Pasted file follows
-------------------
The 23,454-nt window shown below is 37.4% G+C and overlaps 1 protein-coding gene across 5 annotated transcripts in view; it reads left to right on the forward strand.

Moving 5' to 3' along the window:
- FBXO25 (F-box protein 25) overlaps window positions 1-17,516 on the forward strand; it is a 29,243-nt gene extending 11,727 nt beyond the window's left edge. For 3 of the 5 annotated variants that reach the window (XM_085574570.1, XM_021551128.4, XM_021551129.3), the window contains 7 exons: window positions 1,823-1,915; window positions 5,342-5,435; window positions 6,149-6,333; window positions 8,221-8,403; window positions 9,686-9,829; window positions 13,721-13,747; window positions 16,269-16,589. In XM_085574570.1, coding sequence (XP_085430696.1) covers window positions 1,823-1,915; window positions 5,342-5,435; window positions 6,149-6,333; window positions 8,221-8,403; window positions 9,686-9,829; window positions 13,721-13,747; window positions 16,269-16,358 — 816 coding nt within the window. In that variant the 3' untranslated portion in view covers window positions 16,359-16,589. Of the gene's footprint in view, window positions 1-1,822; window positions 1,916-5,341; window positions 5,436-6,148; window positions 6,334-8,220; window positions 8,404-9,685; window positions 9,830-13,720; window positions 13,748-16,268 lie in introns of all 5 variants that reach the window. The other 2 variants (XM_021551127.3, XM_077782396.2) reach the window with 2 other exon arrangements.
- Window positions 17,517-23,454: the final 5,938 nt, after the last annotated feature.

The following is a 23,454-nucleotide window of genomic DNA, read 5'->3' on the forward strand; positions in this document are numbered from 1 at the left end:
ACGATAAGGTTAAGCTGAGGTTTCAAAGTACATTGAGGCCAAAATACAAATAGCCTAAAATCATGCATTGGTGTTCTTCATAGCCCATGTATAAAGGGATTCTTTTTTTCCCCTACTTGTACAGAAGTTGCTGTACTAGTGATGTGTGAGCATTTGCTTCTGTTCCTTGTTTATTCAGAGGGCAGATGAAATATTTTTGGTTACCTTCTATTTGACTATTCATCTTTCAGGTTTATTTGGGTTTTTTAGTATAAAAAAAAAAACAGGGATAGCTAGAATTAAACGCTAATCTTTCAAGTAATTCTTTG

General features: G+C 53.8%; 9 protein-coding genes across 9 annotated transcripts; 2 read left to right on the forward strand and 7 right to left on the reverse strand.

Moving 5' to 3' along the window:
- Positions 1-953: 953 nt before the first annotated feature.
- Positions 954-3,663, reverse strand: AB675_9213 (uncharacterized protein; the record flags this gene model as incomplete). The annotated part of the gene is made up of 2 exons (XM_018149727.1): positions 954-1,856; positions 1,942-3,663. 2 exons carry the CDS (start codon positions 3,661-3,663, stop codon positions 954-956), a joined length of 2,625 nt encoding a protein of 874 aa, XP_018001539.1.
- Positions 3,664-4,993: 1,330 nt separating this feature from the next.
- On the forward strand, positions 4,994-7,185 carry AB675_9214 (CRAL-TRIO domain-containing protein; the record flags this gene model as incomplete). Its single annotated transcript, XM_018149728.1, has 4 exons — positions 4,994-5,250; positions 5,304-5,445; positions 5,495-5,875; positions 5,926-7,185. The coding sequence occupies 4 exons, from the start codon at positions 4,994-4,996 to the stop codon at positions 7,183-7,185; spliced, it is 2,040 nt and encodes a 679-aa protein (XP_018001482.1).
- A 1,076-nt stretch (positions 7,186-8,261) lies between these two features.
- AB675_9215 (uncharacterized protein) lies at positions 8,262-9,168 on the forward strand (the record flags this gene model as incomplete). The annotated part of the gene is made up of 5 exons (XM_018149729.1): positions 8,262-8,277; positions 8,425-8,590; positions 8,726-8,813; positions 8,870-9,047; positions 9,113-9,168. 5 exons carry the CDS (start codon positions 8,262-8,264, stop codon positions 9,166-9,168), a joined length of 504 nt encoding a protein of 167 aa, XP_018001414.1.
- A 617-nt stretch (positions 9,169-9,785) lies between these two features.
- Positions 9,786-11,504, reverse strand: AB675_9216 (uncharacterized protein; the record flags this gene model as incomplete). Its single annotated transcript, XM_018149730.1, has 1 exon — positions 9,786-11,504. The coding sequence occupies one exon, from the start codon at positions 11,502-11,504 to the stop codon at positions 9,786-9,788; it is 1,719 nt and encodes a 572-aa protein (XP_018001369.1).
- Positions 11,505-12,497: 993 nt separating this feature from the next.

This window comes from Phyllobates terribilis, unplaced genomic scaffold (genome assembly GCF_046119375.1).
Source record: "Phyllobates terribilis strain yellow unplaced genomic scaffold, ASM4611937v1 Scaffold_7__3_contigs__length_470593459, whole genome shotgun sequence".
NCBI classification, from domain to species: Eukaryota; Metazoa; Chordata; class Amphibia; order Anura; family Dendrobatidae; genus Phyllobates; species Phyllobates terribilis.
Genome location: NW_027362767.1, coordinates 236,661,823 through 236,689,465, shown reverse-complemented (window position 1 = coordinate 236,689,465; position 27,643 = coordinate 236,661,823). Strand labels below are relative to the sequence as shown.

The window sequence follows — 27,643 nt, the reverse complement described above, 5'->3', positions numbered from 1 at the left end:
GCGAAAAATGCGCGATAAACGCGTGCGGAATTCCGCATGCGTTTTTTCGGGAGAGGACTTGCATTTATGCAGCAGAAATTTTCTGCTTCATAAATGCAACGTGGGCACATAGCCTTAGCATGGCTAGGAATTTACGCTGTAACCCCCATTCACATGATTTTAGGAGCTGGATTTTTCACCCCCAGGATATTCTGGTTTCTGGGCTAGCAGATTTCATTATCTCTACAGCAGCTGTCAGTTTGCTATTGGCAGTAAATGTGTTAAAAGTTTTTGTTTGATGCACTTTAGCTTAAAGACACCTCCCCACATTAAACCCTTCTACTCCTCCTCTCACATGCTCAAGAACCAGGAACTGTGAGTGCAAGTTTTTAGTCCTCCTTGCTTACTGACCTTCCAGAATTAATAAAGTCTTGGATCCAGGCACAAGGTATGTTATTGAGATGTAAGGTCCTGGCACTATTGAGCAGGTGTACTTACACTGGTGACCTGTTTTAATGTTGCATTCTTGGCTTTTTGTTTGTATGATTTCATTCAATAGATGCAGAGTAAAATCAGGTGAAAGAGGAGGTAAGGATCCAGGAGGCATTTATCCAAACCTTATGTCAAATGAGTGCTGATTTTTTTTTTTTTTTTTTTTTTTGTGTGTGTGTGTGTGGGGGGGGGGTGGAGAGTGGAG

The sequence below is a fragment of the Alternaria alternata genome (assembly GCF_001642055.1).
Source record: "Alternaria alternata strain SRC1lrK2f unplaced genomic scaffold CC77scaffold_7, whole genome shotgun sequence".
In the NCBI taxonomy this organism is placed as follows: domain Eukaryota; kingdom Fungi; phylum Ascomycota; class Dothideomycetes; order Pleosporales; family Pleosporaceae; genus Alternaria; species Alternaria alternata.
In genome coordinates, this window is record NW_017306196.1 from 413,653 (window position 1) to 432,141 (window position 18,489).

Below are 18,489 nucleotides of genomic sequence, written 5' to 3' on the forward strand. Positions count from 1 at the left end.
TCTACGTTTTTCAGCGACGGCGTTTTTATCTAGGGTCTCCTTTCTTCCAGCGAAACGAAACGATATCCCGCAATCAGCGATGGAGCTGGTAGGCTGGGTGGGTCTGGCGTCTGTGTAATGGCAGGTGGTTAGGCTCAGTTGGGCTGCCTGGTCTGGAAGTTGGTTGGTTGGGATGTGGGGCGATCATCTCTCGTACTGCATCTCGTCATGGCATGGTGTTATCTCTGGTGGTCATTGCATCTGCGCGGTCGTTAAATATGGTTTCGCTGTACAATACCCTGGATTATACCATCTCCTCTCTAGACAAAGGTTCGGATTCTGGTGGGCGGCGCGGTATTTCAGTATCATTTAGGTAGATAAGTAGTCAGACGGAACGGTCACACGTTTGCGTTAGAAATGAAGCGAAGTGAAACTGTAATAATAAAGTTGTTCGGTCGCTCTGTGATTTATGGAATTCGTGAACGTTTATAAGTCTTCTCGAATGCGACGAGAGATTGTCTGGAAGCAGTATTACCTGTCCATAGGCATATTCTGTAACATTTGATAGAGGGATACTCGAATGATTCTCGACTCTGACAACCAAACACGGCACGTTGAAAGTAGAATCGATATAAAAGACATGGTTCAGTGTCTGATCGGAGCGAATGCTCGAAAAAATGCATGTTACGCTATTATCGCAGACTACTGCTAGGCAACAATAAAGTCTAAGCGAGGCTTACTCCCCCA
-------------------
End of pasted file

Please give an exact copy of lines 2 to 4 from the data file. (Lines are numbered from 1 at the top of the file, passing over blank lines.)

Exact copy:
Moving 5' to 3' along the window:
- FBXO25 (F-box protein 25) overlaps window positions 1-17,516 on the forward strand; it is a 29,243-nt gene extending 11,727 nt beyond the window's left edge. For 3 of the 5 annotated variants that reach the window (XM_085574570.1, XM_021551128.4, XM_021551129.3), the window contains 7 exons: window positions 1,823-1,915; window positions 5,342-5,435; window positions 6,149-6,333; window positions 8,221-8,403; window positions 9,686-9,829; window positions 13,721-13,747; window positions 16,269-16,589. In XM_085574570.1, coding sequence (XP_085430696.1) covers window positions 1,823-1,915; window positions 5,342-5,435; window positions 6,149-6,333; window positions 8,221-8,403; window positions 9,686-9,829; window positions 13,721-13,747; window positions 16,269-16,358 — 816 coding nt within the window. In that variant the 3' untranslated portion in view covers window positions 16,359-16,589. Of the gene's footprint in view, window positions 1-1,822; window positions 1,916-5,341; window positions 5,436-6,148; window positions 6,334-8,220; window positions 8,404-9,685; window positions 9,830-13,720; window positions 13,748-16,268 lie in introns of all 5 variants that reach the window. The other 2 variants (XM_021551127.3, XM_077782396.2) reach the window with 2 other exon arrangements.
- Window positions 17,517-23,454: the final 5,938 nt, after the last annotated feature.